11/07/07 — DNA matched in Dail rape case

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DNA matched in Dail rape case

By News-Argus Staff
Published in News on November 7, 2007 1:48 PM

No one has been charged yet and certainly no arrests have been made, but thanks to the DNA evidence that exonerated Dwayne Dail after 18 years in prison, there now may be a new suspect in the 1987 rape of a 12-year-old girl.

Dail's attorney, Christine Mumma, director of the N.C. Center for Actual Innocence, explained that the match was actually made about two months ago, but that the news wasn't announced.

"When Dwayne Dail was released, they had a match," she said. "Then they did a verification swab within a couple of weeks of Dwayne's exoneration. We didn't talk about this for quite a while, but it's been over two months and I feel there should be little bit more movement.

"I'm sure they're trying to gather other evidence, but an exact DNA match has been plenty of proof (in the past) for charges."

She would not, however, identify the suspect, saying only that he is currently serving time in a state prison and that "he was living in Goldsboro at the time of the rape."

She is hopeful, though, that charges will soon be on their way.

Wayne County District Attorney Branny Vickory would not confirm that there is a suspect.

"I don't know why it's bubbled up to the top here, yesterday or today," he said. "We're still investigating it, and it's still going forward. Some folks don't think we're moving quickly enough. We just want to do a thorough investigation and be ready with it.

"We want to re-interview everybody that was involved in the original investigation and follow some more leads that we have in the case."

The leaking of such information, though, is making those efforts more difficult, said Goldsboro Sgt. Chad Calloway.

"(Ms. Mumma) appears to know more about this case than the people who are involved in the investigation," he said. "We don't have any information to give, outside of we're still working on it."

He explained that their goal is to identify and convict the right man, but he added that "it's kind of hard to reach that goal when someone that's outside the investigation seems to know more about it than we do."

"As soon as we get to that point we would be the next happiest entity outside of Mr. Dail himself," Calloway said.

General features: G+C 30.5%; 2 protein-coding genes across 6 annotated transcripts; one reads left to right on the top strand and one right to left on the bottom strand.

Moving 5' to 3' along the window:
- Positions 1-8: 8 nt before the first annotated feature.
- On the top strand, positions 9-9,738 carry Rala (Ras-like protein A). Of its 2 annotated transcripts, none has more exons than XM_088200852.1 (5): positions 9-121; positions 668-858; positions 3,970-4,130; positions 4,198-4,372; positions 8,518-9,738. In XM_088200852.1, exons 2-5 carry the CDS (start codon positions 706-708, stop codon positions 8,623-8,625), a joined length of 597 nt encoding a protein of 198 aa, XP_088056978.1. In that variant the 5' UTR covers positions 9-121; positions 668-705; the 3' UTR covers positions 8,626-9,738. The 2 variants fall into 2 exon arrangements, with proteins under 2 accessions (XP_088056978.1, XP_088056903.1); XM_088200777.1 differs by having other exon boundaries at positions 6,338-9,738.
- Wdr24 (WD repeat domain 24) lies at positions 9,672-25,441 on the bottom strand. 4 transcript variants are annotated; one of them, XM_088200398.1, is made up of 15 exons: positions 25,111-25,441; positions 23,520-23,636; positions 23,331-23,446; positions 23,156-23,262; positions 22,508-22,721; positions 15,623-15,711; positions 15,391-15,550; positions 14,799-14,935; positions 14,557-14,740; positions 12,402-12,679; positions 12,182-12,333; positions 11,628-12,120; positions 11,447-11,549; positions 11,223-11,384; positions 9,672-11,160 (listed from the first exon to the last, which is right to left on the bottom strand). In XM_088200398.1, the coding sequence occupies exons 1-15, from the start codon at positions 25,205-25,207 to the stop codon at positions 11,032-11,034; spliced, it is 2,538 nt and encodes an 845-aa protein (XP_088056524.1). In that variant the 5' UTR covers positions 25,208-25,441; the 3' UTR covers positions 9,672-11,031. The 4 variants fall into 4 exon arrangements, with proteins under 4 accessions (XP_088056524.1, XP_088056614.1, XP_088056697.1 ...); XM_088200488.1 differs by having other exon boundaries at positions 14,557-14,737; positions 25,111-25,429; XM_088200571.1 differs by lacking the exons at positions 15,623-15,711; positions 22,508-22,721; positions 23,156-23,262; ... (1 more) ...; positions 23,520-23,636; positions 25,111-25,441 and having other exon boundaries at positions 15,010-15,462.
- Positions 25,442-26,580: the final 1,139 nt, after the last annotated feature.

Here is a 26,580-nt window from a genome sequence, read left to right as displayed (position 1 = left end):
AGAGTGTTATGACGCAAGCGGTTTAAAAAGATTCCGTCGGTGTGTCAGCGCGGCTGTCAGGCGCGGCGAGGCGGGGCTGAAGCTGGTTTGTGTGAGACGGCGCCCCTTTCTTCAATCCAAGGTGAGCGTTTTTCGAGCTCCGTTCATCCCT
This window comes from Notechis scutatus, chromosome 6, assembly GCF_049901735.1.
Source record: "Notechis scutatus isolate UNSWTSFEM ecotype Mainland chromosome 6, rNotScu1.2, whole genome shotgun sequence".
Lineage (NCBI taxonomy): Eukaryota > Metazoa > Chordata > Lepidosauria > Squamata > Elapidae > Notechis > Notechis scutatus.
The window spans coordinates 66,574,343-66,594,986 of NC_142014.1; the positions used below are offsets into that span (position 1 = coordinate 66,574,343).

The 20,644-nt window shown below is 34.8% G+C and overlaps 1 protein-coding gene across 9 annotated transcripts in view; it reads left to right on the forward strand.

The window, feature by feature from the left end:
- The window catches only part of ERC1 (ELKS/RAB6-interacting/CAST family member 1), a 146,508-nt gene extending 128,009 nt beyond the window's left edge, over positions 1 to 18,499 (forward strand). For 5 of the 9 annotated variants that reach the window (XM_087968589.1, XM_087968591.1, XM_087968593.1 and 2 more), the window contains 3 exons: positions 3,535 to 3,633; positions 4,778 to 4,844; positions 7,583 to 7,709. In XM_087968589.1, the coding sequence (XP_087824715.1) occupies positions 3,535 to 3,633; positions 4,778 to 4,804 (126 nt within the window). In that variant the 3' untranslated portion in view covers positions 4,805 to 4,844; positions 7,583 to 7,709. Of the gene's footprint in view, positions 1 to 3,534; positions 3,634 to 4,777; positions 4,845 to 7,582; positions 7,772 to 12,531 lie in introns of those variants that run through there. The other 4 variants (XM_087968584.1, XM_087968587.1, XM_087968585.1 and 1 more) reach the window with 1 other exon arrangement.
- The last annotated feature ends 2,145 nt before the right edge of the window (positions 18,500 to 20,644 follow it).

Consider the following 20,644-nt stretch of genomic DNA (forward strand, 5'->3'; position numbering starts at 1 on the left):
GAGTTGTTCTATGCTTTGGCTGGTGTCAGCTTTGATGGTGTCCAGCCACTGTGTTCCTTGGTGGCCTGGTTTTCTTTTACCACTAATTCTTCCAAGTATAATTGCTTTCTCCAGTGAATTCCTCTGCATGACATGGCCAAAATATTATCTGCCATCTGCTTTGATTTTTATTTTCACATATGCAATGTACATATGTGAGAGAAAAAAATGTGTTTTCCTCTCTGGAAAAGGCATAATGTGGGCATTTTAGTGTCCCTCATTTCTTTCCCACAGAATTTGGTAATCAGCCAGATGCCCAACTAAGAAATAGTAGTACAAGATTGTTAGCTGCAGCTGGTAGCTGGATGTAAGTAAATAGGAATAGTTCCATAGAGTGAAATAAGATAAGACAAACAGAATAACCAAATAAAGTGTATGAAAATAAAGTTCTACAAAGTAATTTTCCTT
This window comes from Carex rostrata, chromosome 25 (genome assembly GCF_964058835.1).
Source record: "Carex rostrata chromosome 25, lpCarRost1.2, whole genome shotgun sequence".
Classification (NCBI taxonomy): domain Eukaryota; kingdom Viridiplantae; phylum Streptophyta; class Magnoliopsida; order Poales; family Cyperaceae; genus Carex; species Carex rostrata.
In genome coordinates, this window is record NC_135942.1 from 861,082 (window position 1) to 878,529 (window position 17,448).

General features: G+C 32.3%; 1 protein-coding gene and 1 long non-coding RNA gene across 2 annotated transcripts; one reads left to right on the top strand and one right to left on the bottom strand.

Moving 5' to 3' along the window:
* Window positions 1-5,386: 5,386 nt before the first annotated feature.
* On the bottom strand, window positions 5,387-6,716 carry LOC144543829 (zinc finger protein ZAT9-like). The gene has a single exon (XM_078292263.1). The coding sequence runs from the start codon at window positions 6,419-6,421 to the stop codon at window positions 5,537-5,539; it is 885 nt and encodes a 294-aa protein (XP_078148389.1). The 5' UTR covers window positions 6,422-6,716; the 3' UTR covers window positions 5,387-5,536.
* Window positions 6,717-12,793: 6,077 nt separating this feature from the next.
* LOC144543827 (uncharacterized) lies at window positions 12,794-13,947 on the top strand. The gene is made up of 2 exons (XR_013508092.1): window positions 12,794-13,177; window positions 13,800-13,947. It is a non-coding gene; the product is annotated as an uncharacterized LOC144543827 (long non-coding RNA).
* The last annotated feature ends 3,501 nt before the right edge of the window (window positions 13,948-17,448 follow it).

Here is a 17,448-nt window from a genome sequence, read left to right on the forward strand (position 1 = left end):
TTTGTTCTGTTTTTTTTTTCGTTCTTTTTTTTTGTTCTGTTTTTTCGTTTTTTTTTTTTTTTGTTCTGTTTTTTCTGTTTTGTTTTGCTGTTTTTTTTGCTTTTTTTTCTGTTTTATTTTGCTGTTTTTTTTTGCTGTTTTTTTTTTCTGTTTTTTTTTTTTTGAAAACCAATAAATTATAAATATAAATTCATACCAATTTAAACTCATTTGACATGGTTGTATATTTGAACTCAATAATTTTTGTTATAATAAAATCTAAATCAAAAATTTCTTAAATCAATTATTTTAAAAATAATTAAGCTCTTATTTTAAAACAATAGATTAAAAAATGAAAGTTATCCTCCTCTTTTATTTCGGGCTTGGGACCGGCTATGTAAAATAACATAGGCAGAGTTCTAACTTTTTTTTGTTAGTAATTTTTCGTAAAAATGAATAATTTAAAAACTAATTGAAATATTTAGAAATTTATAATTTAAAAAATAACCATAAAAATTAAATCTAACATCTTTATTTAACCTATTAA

The investigation is trying to find the man who actually raped a 12-year-old girl in 1987 in Goldsboro.

It was a crime that Dail was wrongly convicted of and sentenced to life in prison for in March 1989.

In August, however, evidence that was thought to have been destroyed was discovered in an evidence locker at the Goldsboro Police Department. A DNA test of a spot of semen on a nightgown revealed that Dail was, in fact, not the guilty party and he was released on Aug. 28.

He was then pardoned by Gov. Mike Easley on Oct. 10.

Finding out who actually committed the crime, Ms. Mumma said, would be a final piece of the puzzle.

"It's closure for him. Even though he's been pardoned, this is a final stage that he needs for closure," she said. "He's stated all along that the one person he's angry with is the man who committed this crime and knew he was sitting in jail for a crime he didn't commit."

Dail acknowledged knowing who the guilty party is, would be a burden lifted.

"It will be, I'm sure, a bit of closure for me," he said. "Obviously I can't say, but I have an idea about who this person is, and I'd like to be there at the trial.

"I want the opportunity to look that person in the face. I'd like to see him tried by a jury, convicted, and sentenced to at least what I got."

He also said that he wishes there was a way this man could be punished, not only for what he did to the girl and her family, but also for what he did to him and his family.

But Dail did say that he doesn't necessarily mind the fact that it's taking so long to file charges.

"I most definitely want them to be sure they've crossed all their Ts and dotted all their Is on this one," he said. "A 100 percent DNA match is hard to refute, but I understand that they're taking their time.

"I'd rather them take their time and make sure it's right and get this person locked away for the rest of their life."

He also hopes that by finding and convicting the right man this time, that it can finally bring some closure to the victim and her family.

Eventually, Ms. Mumma added, she would like for the two of them to meet.

"There has been history in other cases that this is an important step in the healing process. Dwayne is definitely open to it," she said.

They have not, however, spoken to the victim.